The current business environment is an overwhelmingly dynamic one. There are changes around every corner and only those who manage to be flexible enough to accommodate whatever comes their way make it to the top.
One of the greatest challenges organizations face has to do with employee satisfaction and retention. For a long time, employee satisfaction surveys have been the primary tool used by leaders to get a glimpse of the feedback people had to offer.
Deployed on an annual basis, these surveys did have some success in gathering relevant data and giving HR specialists pertinent ideas about what was working and what needed to be improved.
The reality of the present day, however, is that one year is too long to wait for employee feedback. With turnover rates getting higher and higher, it is imperative to be constantly on top of workforce wishes and demands.
More frequent and shorter surveys are the answer
The annual employee satisfaction survey with its numerous questions broken down into categories is obsolete by now. People don’t feel their time is worth going through all of it and if they had been stewing in some grievance for a couple of months they are probably on their way to a new job by the time they get asked about their opinions.
Companies need to focus on continually listening and offering employees multitudinous opportunities to share their input. Surveys have to be frequent and friendly – made up of relevant questions but no more than ten at a time.
It’s also a good idea to use scales and give people multiple options. Open questions are great but not everybody feels comfortable freestyling so having the possibility to simply click on what feels closest to home will increase the chances of the survey being filled.
Incentives are always appreciated
Even though the desired outcome of any employee satisfaction survey is to ultimately increase the aforementioned satisfaction, it still helps if people feel they have something to gain by simply answering the questions. Processing the results and coming up with a course of action will surely take some time and we live in a time when instant gratification has become the norm.
Since the more people fill in the survey, the more accurate the findings will be, it is in the interest of all parties to increase the respondent numbers. The ‘prizes’ don’t have to be overly significant in value, just enough to make people feel that their time and input are deemed valuable.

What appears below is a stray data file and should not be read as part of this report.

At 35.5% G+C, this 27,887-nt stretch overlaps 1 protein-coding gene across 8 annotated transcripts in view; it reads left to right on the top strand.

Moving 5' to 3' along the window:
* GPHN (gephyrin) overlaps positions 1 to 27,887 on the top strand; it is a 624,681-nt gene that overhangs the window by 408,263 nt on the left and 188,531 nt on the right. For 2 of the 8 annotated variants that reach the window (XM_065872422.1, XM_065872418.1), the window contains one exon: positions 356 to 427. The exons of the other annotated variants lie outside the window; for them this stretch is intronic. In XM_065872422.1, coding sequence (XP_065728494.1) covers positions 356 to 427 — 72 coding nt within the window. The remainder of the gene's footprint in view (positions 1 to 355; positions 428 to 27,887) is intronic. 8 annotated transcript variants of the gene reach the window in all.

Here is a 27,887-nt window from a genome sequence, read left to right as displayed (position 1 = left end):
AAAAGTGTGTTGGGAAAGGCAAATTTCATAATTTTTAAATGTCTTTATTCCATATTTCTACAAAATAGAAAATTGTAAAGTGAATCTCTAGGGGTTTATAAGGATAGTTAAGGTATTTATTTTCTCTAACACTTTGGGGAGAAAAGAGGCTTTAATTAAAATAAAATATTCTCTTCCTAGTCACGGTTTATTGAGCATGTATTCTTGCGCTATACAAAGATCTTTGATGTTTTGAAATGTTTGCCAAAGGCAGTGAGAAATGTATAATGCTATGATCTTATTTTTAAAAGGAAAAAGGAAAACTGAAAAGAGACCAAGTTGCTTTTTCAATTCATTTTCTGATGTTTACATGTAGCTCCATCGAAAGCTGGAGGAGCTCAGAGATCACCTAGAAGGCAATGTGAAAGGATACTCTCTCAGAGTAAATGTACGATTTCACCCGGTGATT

If most employees are pertaining to the younger generation some gamification mechanics can be employed to make taking the survey more appealing.
Read more: Taking gamification in training to the next level
A good survey serves its purpose
Moving along to less ‘fun and games’, there are a few things that need to be thought of (and through) before deploying an employee satisfaction survey.
First and foremost, it needs to be aligned with the company objectives – both the business and people ones.
Secondly, the results need to be actionable. Getting insights is one thing but leaders should be able to make something of these, to genuinely act starting from the responses.
Furthermore, context needs to be considered. Employee surveys are not supposed to be stand-alone HR analytics but must complement and enhance all the other data available in order to help build a comprehensive image of the organization at a certain date.
When starting to create the questions, all the above need to be checked: alignment, actionability and pliancy.
Read more: 3 Best practices for L&D surveys that can be applied right away
You need to develop a survey strategy
I have mentioned before that in this day and age surveys need to be a lot more frequent than they used to. And although it’s good if HR specialists are capable of acting quickly when a situation calls for it, it is even better to have a concise plan and simply adapt that one when things change.
Here is how the backbone of such a program should look like:
- Get a good understanding of business goals and talent management strategy and tools. Surveys are meant to help organizations retain already existing high performing employees and attract new people who will help with attaining future objectives.
- Make sure the listening strategy is in sync with organizational people analytics already in place. It’s important to take into account all available information in order to make truly informed and relevant decisions.
- Optimize user experience and optimize survey technology. I’m sure that pen and paper are no longer used to conduct surveys but even if the platform used dates to more than a few years back it may seem obsolete and unattractive to users. And the people who have to work with the results also stand to benefit from up to date machine-driven analytics.
- Be ready to constantly test and refine. Few things come out perfect right from the start. And even if you do create the best survey at one point, the business world changes at rapid speed so alterations will have to be made.
Today’s online environment seems an awful lot like the dystopian society of Orwell’s 1984. People, even digital natives, are increasingly worried about how much machines seem to know about us. Organizations are certainly tapping into the potential of online collected data but the best way to learn about employees and to show them they are important and heard are the good old-fashioned surveys with a modern face.